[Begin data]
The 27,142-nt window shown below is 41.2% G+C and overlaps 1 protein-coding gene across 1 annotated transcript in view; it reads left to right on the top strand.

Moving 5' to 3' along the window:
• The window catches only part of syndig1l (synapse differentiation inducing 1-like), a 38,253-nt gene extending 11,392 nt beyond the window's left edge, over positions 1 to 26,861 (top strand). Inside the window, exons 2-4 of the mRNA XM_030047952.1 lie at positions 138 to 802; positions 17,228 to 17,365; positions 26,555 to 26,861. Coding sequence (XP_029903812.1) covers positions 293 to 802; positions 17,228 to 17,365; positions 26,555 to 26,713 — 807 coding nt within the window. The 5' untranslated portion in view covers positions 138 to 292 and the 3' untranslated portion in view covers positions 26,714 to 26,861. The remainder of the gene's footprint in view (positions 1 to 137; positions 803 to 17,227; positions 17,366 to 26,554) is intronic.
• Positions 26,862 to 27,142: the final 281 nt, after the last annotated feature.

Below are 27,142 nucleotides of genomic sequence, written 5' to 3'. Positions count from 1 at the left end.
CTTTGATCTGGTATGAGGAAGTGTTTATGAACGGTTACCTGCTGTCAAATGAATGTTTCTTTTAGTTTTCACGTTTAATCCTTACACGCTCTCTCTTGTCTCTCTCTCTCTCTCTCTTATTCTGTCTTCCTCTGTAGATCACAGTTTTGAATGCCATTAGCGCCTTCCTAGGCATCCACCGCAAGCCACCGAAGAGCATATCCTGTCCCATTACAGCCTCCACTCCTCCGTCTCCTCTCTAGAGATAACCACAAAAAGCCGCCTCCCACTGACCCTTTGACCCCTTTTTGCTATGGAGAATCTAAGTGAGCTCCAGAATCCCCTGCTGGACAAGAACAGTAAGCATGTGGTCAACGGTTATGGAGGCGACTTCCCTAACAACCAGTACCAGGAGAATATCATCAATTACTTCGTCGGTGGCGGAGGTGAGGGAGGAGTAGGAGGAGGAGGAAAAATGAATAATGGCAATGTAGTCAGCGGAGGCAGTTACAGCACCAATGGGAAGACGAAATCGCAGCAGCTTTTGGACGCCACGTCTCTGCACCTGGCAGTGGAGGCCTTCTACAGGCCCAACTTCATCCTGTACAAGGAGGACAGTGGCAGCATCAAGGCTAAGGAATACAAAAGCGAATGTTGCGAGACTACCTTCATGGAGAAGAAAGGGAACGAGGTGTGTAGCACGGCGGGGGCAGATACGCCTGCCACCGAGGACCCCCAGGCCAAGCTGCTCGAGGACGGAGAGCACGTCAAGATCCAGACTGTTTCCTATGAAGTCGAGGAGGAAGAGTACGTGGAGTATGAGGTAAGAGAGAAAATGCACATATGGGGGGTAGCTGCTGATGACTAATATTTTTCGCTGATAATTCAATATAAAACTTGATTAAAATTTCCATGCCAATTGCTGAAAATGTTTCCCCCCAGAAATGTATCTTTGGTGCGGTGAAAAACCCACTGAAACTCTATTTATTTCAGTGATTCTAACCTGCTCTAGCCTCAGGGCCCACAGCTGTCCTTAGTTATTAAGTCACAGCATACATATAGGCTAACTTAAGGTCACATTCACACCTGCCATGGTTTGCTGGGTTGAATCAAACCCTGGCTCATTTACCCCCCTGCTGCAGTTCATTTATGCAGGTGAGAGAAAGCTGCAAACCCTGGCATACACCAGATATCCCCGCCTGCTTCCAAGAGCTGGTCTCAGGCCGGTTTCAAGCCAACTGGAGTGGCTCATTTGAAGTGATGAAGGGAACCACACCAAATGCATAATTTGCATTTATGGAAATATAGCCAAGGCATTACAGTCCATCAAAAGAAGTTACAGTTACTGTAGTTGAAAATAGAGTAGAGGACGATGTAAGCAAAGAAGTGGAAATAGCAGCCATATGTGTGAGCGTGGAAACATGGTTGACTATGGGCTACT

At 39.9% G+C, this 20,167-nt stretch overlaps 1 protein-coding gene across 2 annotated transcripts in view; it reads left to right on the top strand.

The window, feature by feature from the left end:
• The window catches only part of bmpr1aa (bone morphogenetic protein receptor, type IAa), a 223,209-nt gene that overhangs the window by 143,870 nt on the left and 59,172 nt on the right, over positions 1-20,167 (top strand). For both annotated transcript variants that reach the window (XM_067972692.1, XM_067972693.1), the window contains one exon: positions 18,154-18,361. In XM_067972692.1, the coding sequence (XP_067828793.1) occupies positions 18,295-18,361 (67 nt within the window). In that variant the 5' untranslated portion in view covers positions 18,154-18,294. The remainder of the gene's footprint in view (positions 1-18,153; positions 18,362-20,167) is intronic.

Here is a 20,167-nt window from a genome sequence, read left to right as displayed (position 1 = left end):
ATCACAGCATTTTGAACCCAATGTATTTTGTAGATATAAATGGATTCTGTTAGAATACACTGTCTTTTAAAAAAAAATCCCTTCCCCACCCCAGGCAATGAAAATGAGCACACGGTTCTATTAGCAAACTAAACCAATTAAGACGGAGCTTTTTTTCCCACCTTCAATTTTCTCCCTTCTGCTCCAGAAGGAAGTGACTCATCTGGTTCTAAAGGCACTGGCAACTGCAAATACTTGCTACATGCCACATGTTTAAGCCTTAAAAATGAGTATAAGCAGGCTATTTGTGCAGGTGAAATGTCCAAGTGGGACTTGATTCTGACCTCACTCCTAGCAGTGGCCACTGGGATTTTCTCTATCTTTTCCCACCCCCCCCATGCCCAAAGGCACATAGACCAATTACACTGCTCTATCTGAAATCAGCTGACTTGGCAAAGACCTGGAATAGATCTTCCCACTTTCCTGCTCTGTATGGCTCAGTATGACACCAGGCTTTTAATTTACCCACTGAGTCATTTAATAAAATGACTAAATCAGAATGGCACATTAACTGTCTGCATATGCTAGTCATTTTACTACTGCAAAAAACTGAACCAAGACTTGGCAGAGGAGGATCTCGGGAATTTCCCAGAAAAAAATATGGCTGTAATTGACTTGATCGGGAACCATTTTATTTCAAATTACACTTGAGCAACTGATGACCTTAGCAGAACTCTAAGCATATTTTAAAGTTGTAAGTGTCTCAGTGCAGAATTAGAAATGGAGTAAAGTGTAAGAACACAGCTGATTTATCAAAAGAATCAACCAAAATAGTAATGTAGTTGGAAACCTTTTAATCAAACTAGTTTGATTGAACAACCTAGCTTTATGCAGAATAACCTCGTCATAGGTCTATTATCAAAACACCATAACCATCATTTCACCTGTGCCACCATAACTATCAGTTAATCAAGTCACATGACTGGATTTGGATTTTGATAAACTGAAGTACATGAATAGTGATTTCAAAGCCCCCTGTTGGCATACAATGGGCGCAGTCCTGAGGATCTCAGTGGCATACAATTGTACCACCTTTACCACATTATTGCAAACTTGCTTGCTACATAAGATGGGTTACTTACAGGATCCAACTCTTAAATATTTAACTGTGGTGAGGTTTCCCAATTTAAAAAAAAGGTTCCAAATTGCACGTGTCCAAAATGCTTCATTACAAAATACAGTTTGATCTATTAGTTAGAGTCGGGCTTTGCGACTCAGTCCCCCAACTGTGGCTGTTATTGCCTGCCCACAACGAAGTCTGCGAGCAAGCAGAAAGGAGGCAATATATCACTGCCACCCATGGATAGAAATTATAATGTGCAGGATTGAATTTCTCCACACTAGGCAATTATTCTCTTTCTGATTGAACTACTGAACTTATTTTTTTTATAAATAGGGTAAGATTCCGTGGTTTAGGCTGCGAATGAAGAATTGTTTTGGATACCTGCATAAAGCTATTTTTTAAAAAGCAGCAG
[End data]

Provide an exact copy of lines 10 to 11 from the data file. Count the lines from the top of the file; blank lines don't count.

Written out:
Here is a 20,167-nt window from a genome sequence, read left to right as displayed (position 1 = left end):
ATCACAGCATTTTGAACCCAATGTATTTTGTAGATATAAATGGATTCTGTTAGAATACACTGTCTTTTAAAAAAAAATCCCTTCCCCACCCCAGGCAATGAAAATGAGCACACGGTTCTATTAGCAAACTAAACCAATTAAGACGGAGCTTTTTTTCCCACCTTCAATTTTCTCCCTTCTGCTCCAGAAGGAAGTGACTCATCTGGTTCTAAAGGCACTGGCAACTGCAAATACTTGCTACATGCCACATGTTTAAGCCTTAAAAATGAGTATAAGCAGGCTATTTGTGCAGGTGAAATGTCCAAGTGGGACTTGATTCTGACCTCACTCCTAGCAGTGGCCACTGGGATTTTCTCTATCTTTTCCCACCCCCCCCATGCCCAAAGGCACATAGACCAATTACACTGCTCTATCTGAAATCAGCTGACTTGGCAAAGACCTGGAATAGATCTTCCCACTTTCCTGCTCTGTATGGCTCAGTATGACACCAGGCTTTTAATTTACCCACTGAGTCATTTAATAAAATGACTAAATCAGAATGGCACATTAACTGTCTGCATATGCTAGTCATTTTACTACTGCAAAAAACTGAACCAAGACTTGGCAGAGGAGGATCTCGGGAATTTCCCAGAAAAAAATATGGCTGTAATTGACTTGATCGGGAACCATTTTATTTCAAATTACACTTGAGCAACTGATGACCTTAGCAGAACTCTAAGCATATTTTAAAGTTGTAAGTGTCTCAGTGCAGAATTAGAAATGGAGTAAAGTGTAAGAACACAGCTGATTTATCAAAAGAATCAACCAAAATAGTAATGTAGTTGGAAACCTTTTAATCAAACTAGTTTGATTGAACAACCTAGCTTTATGCAGAATAACCTCGTCATAGGTCTATTATCAAAACACCATAACCATCATTTCACCTGTGCCACCATAACTATCAGTTAATCAAGTCACATGACTGGATTTGGATTTTGATAAACTGAAGTACATGAATAGTGATTTCAAAGCCCCCTGTTGGCATACAATGGGCGCAGTCCTGAGGATCTCAGTGGCATACAATTGTACCACCTTTACCACATTATTGCAAACTTGCTTGCTACATAAGATGGGTTACTTACAGGATCCAACTCTTAAATATTTAACTGTGGTGAGGTTTCCCAATTTAAAAAAAAGGTTCCAAATTGCACGTGTCCAAAATGCTTCATTACAAAATACAGTTTGATCTATTAGTTAGAGTCGGGCTTTGCGACTCAGTCCCCCAACTGTGGCTGTTATTGCCTGCCCACAACGAAGTCTGCGAGCAAGCAGAAAGGAGGCAATATATCACTGCCACCCATGGATAGAAATTATAATGTGCAGGATTGAATTTCTCCACACTAGGCAATTATTCTCTTTCTGATTGAACTACTGAACTTATTTTTTTTATAAATAGGGTAAGATTCCGTGGTTTAGGCTGCGAATGAAGAATTGTTTTGGATACCTGCATAAAGCTATTTTTTAAAAAGCAGCAG